Hilbert’s tenth problem asked for an algorithm that, given a multivariable polynomial equation with integer coefficients, would decide whether there exists a solution in integers. Around 1970, Matiyasevich, building on earlier work of Davis, Putnam, and Robinson, showed that no such algorithm exists. But the answer to the analogous question with integers replaced by rational numbers is still unknown, and there is not even agreement among experts as to what the answer should be.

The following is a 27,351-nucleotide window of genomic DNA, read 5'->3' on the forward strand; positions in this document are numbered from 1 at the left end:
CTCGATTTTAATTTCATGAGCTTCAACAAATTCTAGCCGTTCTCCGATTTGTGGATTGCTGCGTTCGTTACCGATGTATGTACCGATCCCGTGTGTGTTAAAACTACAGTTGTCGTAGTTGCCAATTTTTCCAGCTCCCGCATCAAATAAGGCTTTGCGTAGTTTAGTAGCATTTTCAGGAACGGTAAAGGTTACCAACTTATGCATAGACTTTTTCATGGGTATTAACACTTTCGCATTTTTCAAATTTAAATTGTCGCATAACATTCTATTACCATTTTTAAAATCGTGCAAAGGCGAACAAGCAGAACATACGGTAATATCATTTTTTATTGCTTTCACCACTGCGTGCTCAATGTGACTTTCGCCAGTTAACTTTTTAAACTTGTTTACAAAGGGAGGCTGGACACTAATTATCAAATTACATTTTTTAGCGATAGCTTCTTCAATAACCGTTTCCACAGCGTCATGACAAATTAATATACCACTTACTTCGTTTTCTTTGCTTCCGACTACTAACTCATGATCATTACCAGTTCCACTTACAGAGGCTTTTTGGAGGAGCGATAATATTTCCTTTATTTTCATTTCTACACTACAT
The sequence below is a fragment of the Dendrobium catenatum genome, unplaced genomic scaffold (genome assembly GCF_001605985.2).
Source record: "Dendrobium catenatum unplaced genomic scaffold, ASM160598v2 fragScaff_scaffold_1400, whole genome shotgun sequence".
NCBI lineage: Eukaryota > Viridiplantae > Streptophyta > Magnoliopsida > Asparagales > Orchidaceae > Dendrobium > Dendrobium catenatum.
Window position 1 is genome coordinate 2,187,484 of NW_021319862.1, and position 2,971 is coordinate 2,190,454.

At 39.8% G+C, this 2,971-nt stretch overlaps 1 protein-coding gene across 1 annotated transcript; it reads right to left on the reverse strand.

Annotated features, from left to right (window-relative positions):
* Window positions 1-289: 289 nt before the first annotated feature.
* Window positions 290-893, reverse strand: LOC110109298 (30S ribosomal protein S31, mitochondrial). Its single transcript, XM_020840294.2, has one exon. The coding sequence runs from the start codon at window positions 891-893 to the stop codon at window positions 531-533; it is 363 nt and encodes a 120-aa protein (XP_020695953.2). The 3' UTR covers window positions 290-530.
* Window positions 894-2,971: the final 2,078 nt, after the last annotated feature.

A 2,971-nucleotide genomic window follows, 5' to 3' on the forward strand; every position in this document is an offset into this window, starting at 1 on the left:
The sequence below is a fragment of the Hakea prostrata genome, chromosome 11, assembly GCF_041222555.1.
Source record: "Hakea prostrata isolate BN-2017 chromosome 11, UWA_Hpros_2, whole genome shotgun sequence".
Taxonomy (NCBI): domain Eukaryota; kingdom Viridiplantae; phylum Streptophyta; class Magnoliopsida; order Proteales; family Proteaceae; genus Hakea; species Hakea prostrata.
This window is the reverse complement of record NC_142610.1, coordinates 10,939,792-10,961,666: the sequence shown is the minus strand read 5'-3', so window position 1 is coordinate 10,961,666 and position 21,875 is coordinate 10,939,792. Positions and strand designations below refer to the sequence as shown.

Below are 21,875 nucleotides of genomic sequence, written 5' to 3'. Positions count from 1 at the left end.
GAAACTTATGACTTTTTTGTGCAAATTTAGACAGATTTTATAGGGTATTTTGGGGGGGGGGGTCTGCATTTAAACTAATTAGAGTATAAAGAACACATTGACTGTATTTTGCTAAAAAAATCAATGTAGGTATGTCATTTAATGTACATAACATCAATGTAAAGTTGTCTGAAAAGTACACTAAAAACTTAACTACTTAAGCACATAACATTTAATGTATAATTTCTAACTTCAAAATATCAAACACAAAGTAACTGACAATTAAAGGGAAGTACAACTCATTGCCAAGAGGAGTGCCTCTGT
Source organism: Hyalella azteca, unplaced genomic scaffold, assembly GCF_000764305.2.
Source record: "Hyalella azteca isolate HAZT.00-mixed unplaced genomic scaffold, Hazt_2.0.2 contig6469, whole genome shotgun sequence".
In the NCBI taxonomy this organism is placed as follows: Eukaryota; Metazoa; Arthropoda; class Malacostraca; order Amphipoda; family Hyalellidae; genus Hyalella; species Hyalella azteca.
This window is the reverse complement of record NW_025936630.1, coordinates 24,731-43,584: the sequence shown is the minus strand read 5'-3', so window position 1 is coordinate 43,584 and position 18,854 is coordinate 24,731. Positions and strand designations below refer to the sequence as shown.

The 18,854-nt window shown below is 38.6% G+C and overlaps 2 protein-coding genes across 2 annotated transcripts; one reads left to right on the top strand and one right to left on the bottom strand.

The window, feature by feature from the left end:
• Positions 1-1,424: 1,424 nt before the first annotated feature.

Even before the resolution of Hilbert’s tenth problem, some problems in group theory were proved undecidable. This lecture will discuss how undecidability in group theory led to undecidability in topology, and how undecidability in number theory led to undecidability in analysis.
Undecidable problems have arisen in nearly every major branch of mathematics. This lecture will present a sampling of these and will discuss a few problems whose undecidability status is not yet known, including one about chess.
(The three lectures will be mostly independent of each other.)